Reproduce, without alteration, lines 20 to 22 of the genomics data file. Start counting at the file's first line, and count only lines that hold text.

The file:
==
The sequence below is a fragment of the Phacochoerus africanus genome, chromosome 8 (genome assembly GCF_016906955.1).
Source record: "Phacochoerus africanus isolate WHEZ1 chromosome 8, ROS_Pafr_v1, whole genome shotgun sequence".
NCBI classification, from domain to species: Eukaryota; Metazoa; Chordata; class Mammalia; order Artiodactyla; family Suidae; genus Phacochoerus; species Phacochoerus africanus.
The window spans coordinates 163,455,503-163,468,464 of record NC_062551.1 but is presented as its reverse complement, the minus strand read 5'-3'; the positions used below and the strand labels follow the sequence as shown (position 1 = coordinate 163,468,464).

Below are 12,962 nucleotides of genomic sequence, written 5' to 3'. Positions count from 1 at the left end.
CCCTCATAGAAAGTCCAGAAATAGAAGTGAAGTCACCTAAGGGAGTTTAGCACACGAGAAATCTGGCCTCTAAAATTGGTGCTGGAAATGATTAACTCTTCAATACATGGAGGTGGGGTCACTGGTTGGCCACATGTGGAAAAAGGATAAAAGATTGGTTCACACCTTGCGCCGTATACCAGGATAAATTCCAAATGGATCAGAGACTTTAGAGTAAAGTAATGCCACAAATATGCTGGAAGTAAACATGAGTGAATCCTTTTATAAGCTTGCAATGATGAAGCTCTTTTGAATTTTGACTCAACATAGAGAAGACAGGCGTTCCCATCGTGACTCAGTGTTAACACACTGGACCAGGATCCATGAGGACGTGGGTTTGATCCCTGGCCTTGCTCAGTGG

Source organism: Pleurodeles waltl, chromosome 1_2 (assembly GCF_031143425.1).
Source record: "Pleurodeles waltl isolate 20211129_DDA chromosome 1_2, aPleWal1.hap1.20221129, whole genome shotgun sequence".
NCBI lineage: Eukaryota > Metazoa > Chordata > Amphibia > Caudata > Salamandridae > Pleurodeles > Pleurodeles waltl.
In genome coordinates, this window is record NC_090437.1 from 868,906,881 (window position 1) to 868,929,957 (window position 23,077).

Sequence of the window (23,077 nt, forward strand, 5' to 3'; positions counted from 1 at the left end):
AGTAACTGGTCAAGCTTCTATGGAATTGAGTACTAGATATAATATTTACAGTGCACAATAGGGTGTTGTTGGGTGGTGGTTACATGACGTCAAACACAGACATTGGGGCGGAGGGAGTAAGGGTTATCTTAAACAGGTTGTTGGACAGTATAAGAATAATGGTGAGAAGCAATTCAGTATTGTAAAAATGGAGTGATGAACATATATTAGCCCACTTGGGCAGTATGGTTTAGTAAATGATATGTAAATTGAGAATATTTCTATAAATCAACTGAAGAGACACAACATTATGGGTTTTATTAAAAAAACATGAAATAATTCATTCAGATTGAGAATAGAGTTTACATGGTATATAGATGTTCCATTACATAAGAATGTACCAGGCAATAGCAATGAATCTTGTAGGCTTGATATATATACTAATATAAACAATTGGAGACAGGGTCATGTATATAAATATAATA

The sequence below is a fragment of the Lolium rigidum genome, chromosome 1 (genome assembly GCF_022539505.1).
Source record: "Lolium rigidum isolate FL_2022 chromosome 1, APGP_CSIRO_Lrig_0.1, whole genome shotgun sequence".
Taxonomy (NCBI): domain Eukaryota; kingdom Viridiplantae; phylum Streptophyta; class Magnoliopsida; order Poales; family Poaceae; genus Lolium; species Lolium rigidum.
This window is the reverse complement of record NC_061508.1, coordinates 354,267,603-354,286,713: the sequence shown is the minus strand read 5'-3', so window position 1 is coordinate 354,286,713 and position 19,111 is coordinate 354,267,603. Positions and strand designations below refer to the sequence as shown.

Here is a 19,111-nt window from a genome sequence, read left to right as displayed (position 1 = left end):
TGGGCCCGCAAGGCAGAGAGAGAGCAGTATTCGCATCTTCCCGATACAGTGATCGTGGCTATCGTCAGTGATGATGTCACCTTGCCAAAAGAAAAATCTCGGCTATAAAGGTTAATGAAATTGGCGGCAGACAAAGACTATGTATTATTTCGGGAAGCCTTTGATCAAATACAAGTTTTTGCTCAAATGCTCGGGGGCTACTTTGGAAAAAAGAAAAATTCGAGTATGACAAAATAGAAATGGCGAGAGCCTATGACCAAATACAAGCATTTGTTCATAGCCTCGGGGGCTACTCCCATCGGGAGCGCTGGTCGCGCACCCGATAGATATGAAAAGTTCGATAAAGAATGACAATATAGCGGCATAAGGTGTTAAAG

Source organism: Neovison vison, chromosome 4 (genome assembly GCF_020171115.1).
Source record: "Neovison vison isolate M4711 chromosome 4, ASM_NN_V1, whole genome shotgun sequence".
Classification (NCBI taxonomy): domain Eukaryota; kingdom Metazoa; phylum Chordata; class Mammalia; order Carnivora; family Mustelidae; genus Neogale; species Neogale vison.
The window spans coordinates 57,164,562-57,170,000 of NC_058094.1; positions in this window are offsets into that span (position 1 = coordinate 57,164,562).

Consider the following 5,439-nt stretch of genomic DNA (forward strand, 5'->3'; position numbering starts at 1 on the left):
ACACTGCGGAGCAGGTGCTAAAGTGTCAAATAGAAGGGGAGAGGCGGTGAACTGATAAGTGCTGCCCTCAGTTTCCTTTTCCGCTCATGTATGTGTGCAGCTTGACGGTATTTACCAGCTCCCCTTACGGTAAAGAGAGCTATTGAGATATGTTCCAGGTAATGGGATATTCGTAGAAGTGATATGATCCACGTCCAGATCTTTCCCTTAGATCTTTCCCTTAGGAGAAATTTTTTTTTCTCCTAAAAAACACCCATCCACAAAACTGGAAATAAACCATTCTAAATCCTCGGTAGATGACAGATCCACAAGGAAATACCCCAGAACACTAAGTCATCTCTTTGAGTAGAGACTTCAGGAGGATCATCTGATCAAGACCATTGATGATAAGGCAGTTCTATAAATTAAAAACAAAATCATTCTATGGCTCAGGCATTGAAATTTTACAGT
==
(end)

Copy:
Source record: "Neovison vison isolate M4711 chromosome 4, ASM_NN_V1, whole genome shotgun sequence".
Classification (NCBI taxonomy): domain Eukaryota; kingdom Metazoa; phylum Chordata; class Mammalia; order Carnivora; family Mustelidae; genus Neogale; species Neogale vison.
The window spans coordinates 57,164,562-57,170,000 of NC_058094.1; positions in this window are offsets into that span (position 1 = coordinate 57,164,562).